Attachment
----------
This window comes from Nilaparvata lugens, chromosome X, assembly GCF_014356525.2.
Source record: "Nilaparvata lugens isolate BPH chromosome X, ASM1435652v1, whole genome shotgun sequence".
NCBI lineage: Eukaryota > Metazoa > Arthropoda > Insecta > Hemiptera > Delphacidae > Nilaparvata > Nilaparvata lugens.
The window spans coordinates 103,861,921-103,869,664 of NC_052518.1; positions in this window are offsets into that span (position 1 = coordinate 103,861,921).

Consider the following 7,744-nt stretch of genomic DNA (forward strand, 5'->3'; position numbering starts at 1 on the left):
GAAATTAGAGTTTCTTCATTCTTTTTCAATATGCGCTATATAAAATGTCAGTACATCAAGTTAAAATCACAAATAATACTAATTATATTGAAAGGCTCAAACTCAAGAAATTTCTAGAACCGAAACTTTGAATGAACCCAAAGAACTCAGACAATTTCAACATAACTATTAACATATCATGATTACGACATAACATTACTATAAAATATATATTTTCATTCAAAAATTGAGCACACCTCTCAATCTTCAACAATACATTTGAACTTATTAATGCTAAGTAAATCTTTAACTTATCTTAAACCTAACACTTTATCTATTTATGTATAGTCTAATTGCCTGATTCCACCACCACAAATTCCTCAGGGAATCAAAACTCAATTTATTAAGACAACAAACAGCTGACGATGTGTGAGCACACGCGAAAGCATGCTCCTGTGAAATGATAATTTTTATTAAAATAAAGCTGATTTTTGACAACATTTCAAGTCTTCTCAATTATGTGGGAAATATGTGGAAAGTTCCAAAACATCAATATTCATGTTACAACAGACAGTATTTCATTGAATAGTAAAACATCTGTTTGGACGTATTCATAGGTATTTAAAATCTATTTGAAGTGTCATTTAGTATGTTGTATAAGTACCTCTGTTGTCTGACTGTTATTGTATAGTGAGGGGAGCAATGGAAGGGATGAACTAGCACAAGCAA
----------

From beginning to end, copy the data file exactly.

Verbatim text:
This window comes from Nilaparvata lugens, chromosome X, assembly GCF_014356525.2.
Source record: "Nilaparvata lugens isolate BPH chromosome X, ASM1435652v1, whole genome shotgun sequence".
NCBI lineage: Eukaryota > Metazoa > Arthropoda > Insecta > Hemiptera > Delphacidae > Nilaparvata > Nilaparvata lugens.
The window spans coordinates 103,861,921-103,869,664 of NC_052518.1; positions in this window are offsets into that span (position 1 = coordinate 103,861,921).

Consider the following 7,744-nt stretch of genomic DNA (forward strand, 5'->3'; position numbering starts at 1 on the left):
GAAATTAGAGTTTCTTCATTCTTTTTCAATATGCGCTATATAAAATGTCAGTACATCAAGTTAAAATCACAAATAATACTAATTATATTGAAAGGCTCAAACTCAAGAAATTTCTAGAACCGAAACTTTGAATGAACCCAAAGAACTCAGACAATTTCAACATAACTATTAACATATCATGATTACGACATAACATTACTATAAAATATATATTTTCATTCAAAAATTGAGCACACCTCTCAATCTTCAACAATACATTTGAACTTATTAATGCTAAGTAAATCTTTAACTTATCTTAAACCTAACACTTTATCTATTTATGTATAGTCTAATTGCCTGATTCCACCACCACAAATTCCTCAGGGAATCAAAACTCAATTTATTAAGACAACAAACAGCTGACGATGTGTGAGCACACGCGAAAGCATGCTCCTGTGAAATGATAATTTTTATTAAAATAAAGCTGATTTTTGACAACATTTCAAGTCTTCTCAATTATGTGGGAAATATGTGGAAAGTTCCAAAACATCAATATTCATGTTACAACAGACAGTATTTCATTGAATAGTAAAACATCTGTTTGGACGTATTCATAGGTATTTAAAATCTATTTGAAGTGTCATTTAGTATGTTGTATAAGTACCTCTGTTGTCTGACTGTTATTGTATAGTGAGGGGAGCAATGGAAGGGATGAACTAGCACAAGCAA